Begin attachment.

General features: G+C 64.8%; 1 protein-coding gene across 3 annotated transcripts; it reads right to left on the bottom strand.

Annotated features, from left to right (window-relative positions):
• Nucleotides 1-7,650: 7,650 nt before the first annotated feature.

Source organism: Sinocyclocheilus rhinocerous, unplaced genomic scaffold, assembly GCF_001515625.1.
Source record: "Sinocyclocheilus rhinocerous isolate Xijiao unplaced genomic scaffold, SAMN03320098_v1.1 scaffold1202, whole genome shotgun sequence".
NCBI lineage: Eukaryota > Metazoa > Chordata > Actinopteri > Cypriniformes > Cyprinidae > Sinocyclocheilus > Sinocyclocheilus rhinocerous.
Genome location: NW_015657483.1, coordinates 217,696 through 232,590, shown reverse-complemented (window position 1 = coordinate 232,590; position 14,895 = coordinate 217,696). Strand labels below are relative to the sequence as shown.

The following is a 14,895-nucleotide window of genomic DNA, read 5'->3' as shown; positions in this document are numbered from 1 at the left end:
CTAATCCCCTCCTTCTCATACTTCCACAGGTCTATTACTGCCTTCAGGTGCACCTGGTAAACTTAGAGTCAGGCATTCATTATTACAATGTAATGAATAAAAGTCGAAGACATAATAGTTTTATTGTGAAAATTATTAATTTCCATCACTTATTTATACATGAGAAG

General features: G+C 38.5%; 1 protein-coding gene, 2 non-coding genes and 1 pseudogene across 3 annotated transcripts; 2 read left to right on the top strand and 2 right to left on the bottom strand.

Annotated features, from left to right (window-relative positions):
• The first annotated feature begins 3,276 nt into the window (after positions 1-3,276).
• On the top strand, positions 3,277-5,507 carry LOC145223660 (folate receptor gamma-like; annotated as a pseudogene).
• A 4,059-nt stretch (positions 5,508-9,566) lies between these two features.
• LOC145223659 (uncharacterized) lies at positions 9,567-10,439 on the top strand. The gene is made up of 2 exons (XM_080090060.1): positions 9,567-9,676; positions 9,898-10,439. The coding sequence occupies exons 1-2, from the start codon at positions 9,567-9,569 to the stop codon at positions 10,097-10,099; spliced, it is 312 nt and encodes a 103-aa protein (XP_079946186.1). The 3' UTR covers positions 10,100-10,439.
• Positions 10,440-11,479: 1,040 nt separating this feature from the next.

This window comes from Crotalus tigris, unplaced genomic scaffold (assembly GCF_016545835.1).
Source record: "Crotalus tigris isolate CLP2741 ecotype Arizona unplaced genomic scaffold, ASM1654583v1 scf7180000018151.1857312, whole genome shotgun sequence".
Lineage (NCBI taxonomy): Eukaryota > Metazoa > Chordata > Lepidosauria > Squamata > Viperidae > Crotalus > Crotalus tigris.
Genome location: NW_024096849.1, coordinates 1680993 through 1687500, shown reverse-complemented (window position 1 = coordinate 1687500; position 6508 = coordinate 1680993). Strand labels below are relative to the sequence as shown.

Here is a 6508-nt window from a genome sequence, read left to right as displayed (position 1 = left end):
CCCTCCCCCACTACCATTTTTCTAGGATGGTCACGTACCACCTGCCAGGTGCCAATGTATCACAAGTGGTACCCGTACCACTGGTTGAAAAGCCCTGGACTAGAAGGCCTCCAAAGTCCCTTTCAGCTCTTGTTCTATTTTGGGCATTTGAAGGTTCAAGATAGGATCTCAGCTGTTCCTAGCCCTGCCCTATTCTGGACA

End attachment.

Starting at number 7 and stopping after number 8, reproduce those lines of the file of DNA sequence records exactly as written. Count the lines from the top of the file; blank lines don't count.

Genome location: NW_015657483.1, coordinates 217,696 through 232,590, shown reverse-complemented (window position 1 = coordinate 232,590; position 14,895 = coordinate 217,696). Strand labels below are relative to the sequence as shown.

The following is a 14,895-nucleotide window of genomic DNA, read 5'->3' as shown; positions in this document are numbered from 1 at the left end: